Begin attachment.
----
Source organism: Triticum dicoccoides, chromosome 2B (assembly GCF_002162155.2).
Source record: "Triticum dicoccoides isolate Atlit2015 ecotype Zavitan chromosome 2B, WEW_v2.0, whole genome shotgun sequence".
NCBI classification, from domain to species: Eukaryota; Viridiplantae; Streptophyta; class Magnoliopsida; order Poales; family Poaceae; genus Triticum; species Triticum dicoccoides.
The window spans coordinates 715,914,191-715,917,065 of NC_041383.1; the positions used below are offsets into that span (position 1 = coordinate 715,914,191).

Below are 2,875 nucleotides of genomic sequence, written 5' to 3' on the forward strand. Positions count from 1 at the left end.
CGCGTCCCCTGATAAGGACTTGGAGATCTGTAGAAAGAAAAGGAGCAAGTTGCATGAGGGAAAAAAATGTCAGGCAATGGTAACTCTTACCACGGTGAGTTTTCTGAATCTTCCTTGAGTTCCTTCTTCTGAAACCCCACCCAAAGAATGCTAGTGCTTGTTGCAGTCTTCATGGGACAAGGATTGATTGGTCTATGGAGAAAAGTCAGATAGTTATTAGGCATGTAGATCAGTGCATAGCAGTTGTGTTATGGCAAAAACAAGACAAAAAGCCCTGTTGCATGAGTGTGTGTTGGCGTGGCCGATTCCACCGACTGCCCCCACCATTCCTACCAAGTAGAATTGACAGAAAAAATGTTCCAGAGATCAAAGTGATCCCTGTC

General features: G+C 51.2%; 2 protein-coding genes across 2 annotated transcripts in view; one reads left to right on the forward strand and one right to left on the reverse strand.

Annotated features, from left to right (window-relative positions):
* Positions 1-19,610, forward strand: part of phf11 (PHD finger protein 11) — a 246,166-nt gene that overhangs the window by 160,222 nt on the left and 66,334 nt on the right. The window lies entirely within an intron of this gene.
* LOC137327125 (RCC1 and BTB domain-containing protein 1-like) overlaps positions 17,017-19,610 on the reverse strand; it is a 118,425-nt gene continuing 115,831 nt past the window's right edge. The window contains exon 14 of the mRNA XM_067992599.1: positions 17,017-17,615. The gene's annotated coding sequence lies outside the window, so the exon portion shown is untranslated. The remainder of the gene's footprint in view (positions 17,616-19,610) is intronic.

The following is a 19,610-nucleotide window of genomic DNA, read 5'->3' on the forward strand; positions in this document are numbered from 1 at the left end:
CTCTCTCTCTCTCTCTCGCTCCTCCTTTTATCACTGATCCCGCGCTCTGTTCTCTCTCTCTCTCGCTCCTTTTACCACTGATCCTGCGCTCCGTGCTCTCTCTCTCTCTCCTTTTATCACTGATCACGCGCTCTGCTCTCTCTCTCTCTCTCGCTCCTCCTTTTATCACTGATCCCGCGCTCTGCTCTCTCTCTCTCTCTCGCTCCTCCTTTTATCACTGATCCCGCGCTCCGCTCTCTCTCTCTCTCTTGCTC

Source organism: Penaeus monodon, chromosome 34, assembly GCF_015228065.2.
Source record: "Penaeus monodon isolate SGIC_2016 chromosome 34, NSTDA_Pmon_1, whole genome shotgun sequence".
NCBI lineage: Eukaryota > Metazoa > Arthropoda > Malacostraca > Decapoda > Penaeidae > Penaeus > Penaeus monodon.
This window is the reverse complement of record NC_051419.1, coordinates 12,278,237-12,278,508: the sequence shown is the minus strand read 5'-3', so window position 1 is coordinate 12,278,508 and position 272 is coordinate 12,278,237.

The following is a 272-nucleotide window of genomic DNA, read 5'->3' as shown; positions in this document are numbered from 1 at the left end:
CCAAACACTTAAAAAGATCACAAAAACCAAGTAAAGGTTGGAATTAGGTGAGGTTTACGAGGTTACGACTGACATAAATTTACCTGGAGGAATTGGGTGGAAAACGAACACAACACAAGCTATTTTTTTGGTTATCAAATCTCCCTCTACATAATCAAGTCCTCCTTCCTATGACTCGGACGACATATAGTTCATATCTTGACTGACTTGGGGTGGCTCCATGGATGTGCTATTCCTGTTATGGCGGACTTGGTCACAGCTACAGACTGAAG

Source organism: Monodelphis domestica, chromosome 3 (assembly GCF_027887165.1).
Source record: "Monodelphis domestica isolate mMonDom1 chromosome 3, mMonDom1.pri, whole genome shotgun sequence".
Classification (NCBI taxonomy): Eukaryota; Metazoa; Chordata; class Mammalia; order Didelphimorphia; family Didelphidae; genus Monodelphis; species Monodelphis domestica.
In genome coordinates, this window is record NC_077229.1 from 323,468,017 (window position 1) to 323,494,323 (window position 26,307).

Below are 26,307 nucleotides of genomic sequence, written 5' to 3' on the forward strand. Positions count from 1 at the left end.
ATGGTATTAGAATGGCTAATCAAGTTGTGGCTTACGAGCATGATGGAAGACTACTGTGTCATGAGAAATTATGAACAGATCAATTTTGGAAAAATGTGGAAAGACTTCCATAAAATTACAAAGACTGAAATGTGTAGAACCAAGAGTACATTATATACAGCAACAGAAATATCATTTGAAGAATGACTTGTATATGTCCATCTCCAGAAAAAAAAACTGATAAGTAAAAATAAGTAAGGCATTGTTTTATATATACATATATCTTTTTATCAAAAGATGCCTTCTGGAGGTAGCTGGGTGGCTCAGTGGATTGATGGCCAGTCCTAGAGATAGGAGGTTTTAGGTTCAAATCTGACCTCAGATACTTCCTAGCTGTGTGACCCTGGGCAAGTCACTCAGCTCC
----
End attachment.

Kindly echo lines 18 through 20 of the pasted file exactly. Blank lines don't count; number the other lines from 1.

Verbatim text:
CCAAACACTTAAAAAGATCACAAAAACCAAGTAAAGGTTGGAATTAGGTGAGGTTTACGAGGTTACGACTGACATAAATTTACCTGGAGGAATTGGGTGGAAAACGAACACAACACAAGCTATTTTTTTGGTTATCAAATCTCCCTCTACATAATCAAGTCCTCCTTCCTATGACTCGGACGACATATAGTTCATATCTTGACTGACTTGGGGTGGCTCCATGGATGTGCTATTCCTGTTATGGCGGACTTGGTCACAGCTACAGACTGAAG

Source organism: Monodelphis domestica, chromosome 3 (assembly GCF_027887165.1).
Source record: "Monodelphis domestica isolate mMonDom1 chromosome 3, mMonDom1.pri, whole genome shotgun sequence".